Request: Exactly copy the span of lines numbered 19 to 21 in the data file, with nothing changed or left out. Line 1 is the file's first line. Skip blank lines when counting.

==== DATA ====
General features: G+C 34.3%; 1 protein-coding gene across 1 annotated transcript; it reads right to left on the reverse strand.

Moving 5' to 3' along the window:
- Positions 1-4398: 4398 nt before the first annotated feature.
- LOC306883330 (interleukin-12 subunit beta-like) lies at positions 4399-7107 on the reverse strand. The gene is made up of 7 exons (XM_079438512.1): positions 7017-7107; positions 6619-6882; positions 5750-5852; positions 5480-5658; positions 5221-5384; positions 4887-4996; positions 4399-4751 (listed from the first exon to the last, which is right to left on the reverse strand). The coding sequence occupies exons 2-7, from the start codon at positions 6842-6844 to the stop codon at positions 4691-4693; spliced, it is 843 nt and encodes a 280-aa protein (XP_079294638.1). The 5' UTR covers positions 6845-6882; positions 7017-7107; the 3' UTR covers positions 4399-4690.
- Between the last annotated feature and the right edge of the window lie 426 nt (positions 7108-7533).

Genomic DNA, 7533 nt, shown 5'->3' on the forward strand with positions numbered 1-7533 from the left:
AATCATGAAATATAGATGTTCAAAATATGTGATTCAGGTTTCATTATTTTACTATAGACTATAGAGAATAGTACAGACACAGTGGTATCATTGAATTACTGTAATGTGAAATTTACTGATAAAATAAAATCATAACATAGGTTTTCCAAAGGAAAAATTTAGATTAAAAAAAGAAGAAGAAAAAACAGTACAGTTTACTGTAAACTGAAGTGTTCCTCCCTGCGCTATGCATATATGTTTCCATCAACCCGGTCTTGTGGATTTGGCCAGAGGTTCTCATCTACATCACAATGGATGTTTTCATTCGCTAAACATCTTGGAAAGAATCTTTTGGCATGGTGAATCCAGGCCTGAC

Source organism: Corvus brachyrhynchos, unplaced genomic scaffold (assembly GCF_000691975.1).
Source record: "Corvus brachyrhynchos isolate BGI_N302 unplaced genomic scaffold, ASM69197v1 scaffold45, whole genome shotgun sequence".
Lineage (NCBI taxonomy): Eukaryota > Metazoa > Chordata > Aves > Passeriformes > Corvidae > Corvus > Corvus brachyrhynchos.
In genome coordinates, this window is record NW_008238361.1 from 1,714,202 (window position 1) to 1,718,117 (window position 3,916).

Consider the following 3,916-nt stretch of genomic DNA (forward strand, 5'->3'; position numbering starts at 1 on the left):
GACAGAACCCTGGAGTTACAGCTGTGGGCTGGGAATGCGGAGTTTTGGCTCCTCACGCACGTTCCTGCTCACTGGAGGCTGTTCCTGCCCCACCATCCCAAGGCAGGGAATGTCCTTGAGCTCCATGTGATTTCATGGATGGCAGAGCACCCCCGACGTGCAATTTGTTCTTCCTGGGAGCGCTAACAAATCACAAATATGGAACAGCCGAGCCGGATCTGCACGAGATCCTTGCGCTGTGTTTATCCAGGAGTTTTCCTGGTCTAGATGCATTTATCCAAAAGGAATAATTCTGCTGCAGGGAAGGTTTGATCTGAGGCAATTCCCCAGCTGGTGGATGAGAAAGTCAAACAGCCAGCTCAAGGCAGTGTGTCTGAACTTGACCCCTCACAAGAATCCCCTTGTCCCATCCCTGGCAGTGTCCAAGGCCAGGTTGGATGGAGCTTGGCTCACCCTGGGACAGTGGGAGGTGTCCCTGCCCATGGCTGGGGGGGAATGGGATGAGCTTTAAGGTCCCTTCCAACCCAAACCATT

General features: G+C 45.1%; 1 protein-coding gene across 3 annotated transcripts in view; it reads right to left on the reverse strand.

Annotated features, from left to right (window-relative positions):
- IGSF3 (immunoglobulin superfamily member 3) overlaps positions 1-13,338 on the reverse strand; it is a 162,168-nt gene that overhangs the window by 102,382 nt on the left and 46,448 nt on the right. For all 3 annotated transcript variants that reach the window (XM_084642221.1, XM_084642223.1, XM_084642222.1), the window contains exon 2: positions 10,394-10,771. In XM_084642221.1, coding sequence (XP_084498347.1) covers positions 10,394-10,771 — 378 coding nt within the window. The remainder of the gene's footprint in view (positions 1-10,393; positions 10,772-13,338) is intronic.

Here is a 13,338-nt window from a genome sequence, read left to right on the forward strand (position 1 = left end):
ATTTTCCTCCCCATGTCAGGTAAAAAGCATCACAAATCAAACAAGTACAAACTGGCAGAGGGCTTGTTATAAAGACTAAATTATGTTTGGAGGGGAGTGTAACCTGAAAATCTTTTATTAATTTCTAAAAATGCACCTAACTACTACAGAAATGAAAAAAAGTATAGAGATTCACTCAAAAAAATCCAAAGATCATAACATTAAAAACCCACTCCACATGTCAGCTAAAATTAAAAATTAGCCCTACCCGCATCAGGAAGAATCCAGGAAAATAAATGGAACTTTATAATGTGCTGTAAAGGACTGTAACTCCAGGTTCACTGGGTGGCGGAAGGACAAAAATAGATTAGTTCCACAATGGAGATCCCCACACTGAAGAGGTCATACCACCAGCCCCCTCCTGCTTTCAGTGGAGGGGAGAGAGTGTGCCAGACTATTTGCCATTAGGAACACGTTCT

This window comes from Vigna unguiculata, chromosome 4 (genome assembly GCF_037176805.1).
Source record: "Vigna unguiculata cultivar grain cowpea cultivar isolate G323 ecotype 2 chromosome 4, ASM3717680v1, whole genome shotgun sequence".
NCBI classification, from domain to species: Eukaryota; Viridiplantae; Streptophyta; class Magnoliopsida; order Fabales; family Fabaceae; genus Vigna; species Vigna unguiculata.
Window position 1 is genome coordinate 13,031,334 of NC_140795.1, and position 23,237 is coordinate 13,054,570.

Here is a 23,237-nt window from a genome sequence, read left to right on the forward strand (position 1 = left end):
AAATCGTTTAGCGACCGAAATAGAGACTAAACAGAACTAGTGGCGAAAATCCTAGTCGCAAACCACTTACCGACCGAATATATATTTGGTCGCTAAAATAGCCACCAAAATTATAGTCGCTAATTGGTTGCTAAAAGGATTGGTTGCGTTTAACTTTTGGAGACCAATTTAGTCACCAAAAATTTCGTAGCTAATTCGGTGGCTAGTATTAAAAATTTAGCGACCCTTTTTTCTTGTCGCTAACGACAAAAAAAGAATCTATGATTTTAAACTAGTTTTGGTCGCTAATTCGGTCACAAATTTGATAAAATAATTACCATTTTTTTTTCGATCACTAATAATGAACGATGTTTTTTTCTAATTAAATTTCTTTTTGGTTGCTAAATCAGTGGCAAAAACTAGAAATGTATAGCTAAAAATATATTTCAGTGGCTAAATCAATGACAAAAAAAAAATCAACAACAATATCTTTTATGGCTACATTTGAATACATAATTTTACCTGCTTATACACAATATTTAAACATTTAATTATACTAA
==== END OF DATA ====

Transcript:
This window comes from Vigna unguiculata, chromosome 4 (genome assembly GCF_037176805.1).
Source record: "Vigna unguiculata cultivar grain cowpea cultivar isolate G323 ecotype 2 chromosome 4, ASM3717680v1, whole genome shotgun sequence".
NCBI classification, from domain to species: Eukaryota; Viridiplantae; Streptophyta; class Magnoliopsida; order Fabales; family Fabaceae; genus Vigna; species Vigna unguiculata.